This past weekend, I attended #HRevolution in Grapevine, TX. Being somewhat of an introvert, this was a good stretch assignment for me (assigned by me) in my continuing efforts to learn more about “What’s Next?” in Human Resources. Great group of highly intelligent and passionate people choosing to spend their Saturday afternoon debating the various components of recruiting, social media, branding, big data – it’s a scene man.

But something about the experience felt strangely familiar to me. It took me a few days to figure out the nagging feeling I was trying to define, and then it hit me – I have been here before; HR is going through a mid-life crisis.

If you use the creation of the AAI (now HRCI) as the official birthday of the modern version of HR, then we sit at the ripe old age of 40. If you haven’t seen the number 40 on your birthday cake, trust me, it’s more than “just a number.”

It’s a watershed moment in your life, and quite possibly the first time you’ve stopped to take inventory of who you are, where you are, and how you feel about yourself. And it’s not always pretty.

You know what that means? Ridiculous t-shirts by Affliction and Ed Hardy, a new car we can’t afford, and a general over-reaction to our newly discovered mortality. Instead of focusing on the truly important things in life, we start looking at our neighbor’s Harley. Our goals change as we become dis-satisfied and unhappy with our lot in life, and we want change. Our definition of success is re-defined; we look in the mirror and don’t like what we see.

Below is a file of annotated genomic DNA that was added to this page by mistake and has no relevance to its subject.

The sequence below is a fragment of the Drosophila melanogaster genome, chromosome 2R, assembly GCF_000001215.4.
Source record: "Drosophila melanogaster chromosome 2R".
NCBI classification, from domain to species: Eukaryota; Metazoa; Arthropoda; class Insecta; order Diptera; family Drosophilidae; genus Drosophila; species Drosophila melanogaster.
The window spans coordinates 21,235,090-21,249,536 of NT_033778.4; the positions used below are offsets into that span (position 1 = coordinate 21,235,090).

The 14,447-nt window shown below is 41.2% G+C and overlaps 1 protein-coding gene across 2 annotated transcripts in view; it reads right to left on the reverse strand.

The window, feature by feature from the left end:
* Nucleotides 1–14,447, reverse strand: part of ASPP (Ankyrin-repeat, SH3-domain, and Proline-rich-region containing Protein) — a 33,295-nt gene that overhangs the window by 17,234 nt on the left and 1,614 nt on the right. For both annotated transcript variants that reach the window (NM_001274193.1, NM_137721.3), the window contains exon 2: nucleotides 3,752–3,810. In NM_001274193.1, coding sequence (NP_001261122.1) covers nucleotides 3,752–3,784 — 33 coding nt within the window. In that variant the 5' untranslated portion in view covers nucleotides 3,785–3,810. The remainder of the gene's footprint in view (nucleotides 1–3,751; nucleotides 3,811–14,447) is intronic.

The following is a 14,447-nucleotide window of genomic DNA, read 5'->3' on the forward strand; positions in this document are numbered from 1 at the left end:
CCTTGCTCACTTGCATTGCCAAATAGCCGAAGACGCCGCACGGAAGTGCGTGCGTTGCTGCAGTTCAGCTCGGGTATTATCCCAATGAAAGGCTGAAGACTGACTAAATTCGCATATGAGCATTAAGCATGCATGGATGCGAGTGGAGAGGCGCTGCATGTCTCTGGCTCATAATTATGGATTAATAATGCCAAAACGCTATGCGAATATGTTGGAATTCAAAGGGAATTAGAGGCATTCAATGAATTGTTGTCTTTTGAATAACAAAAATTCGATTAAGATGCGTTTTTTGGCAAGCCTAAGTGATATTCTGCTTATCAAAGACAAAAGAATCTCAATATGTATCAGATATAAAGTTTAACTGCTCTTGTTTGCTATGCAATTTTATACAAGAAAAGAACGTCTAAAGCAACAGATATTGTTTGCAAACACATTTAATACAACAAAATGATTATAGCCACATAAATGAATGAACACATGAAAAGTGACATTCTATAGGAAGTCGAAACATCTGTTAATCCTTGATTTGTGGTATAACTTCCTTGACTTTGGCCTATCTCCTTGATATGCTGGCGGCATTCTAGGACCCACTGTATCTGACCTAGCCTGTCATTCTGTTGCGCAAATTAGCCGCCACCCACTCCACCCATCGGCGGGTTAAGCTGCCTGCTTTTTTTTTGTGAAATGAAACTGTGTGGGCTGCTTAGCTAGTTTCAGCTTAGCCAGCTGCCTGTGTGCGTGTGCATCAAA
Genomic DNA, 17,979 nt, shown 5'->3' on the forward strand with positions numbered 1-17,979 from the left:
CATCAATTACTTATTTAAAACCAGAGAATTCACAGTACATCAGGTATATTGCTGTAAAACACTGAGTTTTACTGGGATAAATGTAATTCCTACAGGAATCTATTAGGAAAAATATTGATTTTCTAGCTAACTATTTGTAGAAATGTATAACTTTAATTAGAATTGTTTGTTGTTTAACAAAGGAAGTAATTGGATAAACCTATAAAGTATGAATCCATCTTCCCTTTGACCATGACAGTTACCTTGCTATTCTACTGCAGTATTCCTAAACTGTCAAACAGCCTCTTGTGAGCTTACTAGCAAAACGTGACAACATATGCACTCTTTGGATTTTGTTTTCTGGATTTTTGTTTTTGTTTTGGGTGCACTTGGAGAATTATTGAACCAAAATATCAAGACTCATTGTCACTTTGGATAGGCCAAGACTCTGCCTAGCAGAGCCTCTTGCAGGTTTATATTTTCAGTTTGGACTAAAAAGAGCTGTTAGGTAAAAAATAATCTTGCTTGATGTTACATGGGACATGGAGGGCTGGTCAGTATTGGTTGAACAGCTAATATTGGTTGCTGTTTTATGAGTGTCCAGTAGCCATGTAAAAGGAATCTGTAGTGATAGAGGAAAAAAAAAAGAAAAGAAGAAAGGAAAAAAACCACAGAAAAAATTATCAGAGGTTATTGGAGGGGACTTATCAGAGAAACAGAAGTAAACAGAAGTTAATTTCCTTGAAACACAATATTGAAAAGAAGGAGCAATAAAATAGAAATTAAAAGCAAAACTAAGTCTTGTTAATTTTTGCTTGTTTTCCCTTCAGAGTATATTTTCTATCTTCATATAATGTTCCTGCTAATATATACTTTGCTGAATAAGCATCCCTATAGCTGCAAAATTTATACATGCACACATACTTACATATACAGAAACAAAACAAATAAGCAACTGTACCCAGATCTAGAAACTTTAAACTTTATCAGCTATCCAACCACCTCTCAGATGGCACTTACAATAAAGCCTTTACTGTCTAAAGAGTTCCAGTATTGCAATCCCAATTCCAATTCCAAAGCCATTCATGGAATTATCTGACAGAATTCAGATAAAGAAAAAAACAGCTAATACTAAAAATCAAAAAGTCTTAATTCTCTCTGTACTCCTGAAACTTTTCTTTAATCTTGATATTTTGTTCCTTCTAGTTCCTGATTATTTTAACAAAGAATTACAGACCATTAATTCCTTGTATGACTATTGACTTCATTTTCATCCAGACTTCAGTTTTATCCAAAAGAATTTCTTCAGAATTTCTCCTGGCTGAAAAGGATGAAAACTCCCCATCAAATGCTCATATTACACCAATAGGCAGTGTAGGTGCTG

Or, if you’re a man, you simply seek ways to feel cool and relevant rather than a boring middle-age dude. How else do you explain the number of Corvette convertibles with vanity plates?

I see some of that in the HR community right now…we are, in many respects, trying to out-clever ourselves. We want new, exciting, strategic, sexy things, even at the expense of losing touch with reality for a while. We want to be edgy and innovative, even “disruptive” but it can come off as a plea for attention.

This is not an indictment of anyone in particular; I fully accept my own proclivity for chasing the shiny object rather than investing in an IRA. This is a reminder, maybe only to myself, to remember what got us here in the first place. We are a service function for the people in the organization, and we’re damn good at it. Whether or not we’re recognized as being cool shouldn’t really matter.

Let’s don’t let our obsession with a strategic vision compromise the foundation we’ve worked so hard to build. We don’t need change for the sake of change, proceed with caution.

And for the love of God, stay away from skinny jeans.